I discovered a love for swimming, which my father didn’t understand at all, at first. My mom took me to swim practice and encouraged me. It wasn’t until a swim meet in high school that my dad really figured out my love for swimming. He watched as my teammates cheered me on in a particular race. He remembered that what he really loved about sport were the friendships he found on the team. When he saw I had found that sense of team as well, he understood. The tension that had existed around sports, it evaporated. Dad loved that I loved being on swim team.
I wonder how often in our families, and in our wider society, our failures in communication are really a failure to start with love, and then seek understanding. How often do we approach one another with a desire to control? With a desire to get someone to buy into our understanding of a situation? Jesus talked about love more than just about any other topic: Love your enemies. Love your neighbor. Love. Love. Love. Jesus’ ethics began and ended with love, which might explain the titles applied to him from Isaiah: “Wonderful Counselor,” and “Prince of Peace.”
Love and understanding are at the heart of this Christmas story. God’s love for humanity was so great that God chose to be born among us. Over and against the violent backdrop of Rome, God chose to enter our lives in the particular story of a human family. When their fellow human beings could make no room for them, God chose to born to Mary and Joseph on that dangerous and marginal road.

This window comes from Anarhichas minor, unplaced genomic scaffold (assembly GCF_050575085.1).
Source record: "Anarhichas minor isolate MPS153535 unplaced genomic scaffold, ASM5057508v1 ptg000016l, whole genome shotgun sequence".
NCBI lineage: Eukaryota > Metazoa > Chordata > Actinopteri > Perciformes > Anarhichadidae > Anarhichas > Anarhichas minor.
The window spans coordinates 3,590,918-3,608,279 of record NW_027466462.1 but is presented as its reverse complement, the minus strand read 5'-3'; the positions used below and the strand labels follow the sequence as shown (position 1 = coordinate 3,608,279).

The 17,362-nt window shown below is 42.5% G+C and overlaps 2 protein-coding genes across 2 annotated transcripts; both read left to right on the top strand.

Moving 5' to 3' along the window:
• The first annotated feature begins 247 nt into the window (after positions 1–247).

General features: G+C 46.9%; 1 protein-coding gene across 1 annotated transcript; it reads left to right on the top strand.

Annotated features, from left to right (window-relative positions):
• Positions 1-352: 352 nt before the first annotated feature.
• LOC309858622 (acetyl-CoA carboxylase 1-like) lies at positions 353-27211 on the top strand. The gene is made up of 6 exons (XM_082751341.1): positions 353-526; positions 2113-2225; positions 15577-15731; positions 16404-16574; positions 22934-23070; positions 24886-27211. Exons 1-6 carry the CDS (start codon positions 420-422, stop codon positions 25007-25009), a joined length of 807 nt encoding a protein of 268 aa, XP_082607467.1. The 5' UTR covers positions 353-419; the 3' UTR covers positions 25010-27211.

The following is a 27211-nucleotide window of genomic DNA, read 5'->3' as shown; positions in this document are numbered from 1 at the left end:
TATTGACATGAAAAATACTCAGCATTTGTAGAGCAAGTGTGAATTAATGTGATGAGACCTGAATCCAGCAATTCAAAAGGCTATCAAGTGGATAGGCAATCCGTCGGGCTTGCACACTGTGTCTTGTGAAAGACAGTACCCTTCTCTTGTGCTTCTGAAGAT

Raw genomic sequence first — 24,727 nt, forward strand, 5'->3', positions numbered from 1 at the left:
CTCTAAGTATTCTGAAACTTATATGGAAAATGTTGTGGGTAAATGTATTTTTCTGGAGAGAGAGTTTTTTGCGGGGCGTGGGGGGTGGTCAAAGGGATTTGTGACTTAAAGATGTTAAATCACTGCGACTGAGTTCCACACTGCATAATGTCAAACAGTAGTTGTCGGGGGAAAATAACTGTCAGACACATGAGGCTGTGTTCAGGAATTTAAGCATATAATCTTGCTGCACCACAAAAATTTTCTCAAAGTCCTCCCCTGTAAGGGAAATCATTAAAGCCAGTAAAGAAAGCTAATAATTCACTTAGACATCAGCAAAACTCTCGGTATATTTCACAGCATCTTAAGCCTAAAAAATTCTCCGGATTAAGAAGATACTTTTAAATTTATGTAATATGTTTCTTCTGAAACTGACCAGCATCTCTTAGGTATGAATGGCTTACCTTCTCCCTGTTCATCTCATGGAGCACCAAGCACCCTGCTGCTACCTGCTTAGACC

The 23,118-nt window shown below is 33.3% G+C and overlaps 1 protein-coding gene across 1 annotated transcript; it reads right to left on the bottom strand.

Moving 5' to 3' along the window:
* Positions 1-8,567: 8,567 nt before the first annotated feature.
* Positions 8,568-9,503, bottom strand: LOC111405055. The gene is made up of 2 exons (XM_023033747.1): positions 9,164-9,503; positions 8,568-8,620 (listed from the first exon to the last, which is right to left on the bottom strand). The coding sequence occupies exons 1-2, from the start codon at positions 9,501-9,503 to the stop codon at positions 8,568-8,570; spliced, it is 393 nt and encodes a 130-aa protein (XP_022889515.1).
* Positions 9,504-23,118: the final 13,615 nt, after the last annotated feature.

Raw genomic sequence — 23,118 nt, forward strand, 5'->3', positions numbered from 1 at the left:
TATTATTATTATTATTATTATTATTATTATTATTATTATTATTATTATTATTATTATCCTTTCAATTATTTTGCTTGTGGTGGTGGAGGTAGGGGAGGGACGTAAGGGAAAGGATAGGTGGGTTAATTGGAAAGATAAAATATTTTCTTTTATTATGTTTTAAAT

The story of Christmas shows simultaneously our own broken human relationships, and the depth of God’s love. God chose to be born on the edges of society, to a couple living under the fear and stress of occupation.
On Christmas in 1980, the preacher William Sloane Coffin told the Riverside Church in New York City to picture any painting or statue of a Madonna and Child: “Two things unite the mother and child: the mother’s arms and the mother’s eyes. And the understanding is there in Mary’s eyes not because she has read Dr. Spock.” (Remember, this was 1980. Today we might say the understanding isn’t in Mary’s eyes because she’s read “What to Expect when you are Expecting). [The understanding is in Mary’s eyes] because she adores her child.”
Likewise God adores each and every one of us. God loves us all infinitely, and thus understands us infinitely. God understands us better than we understand ourselves. God is not omniscient because God has a bigger brain, is a bigger know-it-all than anyone on earth. God is all-knowing precisely because God is all-loving.
The question then at Christmas is not, “Do you believe?” I think our modern world has tried to make faith into a series of proofs. Do you believe this or that? Do you think the Bible is literally true? Which exact star glowed in the East? Where did the wise men come from? In what manger was Jesus laid? Christmas is not about having the right answers. Christmas is not about believing the right beliefs. Christmas should confound our intellect. It’s alright if you are not sure tonight what you believe because the question of Christmas is different. The question of Christmas is “Can you glimpse God’s love?”
Whether you are a person of faith, or you might just consider faith, we learn tonight that understanding begins with love. It’s okay to love this story, and not fully understand why. Life and faith are a journey. But, wherever you are on the journey, feel the love.
This Christmas, may you feel the love of God, as present today as it was to Mary and Joseph on that stressful and scary night so many years ago. May we all seek to love one another, and thus understand one another more fully. May you feel the love of God who understands you deeply because God loves you infinitely.
One thought on “Christmas: Love and Understanding”
Nice sermon. It hit home.